CHR Doctoral Fellow Lee Walters invited to contribute to Dynamic Traditions , a reader published by Elisa Erkelenz and Katja Heldt around the 100th anniversary of Donaueschinger Musiktage.
The Donaueschingen Music Festival, established in 1921, is the oldest festival of New Music and has been a platform for many famous composers to premiere their work. The special text collection features articles that engage with questions of decolonialty and diversity in contemporary musics. In her article “Has ›decolonizing‹ become a white word used to tick Black boxes?” Walters considers the complexity and currency of decolonizing, the difficulty of writing about it, and a possible way out.
Has ›decolonizing‹ become a white word used to tick Black boxes?
In July 2021, more than two dozen cargo trucks were set ablaze on the N3. This national road is the artery which connects the port city eThekwini (also known as Durban) to inland centers such as Johannesburg. As rescue workers attended to that smoldering chaos, a series of unprecedented riots in post-apartheid South Africa ripped through several towns in KwaZulu-Natal, all the way to Johannesburg. The visual and sonic bombardments in the days that followed were inescapable. Setting aside the banalities of political evil, ›looting‹ rampages starkly revealed a mess: South Africa’s wealth disparities. Since the days of slavery, colonization and legal apartheid, inequality is not new to ›this‹ geography. It is textures of reform and the violence that inheres which give an appearance of newness. In this world, we [bracket] what it is that we feel. Until the center can no longer hold.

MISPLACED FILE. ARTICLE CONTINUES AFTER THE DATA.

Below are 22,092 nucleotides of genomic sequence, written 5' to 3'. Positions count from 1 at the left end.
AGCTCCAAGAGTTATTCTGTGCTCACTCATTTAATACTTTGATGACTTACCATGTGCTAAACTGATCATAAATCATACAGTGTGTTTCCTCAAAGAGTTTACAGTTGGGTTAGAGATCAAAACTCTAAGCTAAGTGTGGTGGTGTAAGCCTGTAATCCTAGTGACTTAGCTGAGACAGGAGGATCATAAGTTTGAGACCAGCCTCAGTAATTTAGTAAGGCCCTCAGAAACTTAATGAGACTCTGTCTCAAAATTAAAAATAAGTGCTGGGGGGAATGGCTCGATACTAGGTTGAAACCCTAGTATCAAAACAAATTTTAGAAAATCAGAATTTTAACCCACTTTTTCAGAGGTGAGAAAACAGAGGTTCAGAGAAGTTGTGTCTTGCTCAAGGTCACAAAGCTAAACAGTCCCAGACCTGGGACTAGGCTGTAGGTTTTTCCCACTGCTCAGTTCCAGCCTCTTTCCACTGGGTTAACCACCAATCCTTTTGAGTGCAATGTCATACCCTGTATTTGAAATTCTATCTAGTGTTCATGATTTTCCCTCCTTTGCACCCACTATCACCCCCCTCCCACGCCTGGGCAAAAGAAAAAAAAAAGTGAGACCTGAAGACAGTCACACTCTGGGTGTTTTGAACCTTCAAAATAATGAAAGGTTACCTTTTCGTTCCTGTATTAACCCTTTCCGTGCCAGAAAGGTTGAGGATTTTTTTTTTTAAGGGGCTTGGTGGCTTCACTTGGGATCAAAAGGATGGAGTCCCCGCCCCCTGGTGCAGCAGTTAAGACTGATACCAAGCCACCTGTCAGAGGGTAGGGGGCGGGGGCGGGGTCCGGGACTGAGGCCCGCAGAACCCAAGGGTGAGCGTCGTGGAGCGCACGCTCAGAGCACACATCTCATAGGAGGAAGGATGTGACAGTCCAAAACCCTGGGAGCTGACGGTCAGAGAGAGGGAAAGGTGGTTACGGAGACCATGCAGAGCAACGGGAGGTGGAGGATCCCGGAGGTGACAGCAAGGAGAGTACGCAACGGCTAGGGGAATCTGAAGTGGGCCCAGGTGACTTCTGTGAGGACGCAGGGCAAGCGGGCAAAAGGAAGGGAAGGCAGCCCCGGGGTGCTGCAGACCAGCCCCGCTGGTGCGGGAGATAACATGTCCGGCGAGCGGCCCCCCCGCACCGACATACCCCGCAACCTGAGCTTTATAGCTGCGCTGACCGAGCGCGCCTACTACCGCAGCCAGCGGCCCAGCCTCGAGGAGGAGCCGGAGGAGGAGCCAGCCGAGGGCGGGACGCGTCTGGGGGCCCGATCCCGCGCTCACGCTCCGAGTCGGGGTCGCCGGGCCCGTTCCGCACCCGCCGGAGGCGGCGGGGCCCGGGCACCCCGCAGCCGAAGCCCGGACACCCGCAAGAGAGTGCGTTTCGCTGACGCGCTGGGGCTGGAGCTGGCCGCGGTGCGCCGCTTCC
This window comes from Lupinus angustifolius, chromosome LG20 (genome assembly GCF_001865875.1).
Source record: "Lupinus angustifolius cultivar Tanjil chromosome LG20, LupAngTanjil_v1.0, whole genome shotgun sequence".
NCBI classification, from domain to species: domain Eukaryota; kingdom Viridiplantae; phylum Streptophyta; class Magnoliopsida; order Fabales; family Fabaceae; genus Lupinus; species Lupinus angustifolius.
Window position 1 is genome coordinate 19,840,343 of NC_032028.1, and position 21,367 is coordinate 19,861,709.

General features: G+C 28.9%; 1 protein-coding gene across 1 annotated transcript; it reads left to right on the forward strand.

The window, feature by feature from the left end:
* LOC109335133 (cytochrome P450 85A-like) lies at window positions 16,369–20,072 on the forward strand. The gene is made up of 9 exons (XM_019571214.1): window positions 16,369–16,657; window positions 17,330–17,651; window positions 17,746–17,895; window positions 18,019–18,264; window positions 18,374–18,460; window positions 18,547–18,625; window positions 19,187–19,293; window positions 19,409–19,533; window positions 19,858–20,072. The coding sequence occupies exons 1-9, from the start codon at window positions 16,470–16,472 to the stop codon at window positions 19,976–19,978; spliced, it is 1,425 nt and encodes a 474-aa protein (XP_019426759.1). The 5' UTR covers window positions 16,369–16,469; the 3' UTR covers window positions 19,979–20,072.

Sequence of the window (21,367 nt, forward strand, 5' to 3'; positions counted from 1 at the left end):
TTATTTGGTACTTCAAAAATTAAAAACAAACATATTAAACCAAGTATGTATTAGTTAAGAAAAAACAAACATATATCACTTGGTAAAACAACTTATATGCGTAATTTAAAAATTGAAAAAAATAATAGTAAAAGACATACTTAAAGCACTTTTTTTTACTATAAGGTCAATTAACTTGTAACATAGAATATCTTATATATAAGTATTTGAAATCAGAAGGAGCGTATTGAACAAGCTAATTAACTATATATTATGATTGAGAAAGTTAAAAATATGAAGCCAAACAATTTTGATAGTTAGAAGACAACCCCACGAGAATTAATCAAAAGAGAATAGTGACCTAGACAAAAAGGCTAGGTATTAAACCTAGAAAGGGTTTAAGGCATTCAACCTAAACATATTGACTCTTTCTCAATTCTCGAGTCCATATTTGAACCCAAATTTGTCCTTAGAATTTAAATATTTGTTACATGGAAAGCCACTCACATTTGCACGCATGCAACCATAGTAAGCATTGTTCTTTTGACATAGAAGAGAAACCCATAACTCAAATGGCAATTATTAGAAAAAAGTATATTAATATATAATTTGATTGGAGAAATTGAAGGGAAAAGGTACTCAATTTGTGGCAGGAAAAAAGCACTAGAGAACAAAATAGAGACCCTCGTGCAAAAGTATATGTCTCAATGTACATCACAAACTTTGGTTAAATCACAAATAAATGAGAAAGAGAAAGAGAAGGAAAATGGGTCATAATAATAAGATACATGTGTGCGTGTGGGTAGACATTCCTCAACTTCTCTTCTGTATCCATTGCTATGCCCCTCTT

This text collection accompanies the project Donaueschingen Global – a project of the Donaueschinger Musiktage funded by the German Federal Cultural Foundation. Cooperation partners are the Akademie der Künste, Schloss Solitüde, Ultima Festival Oslo and the Goethe Institut.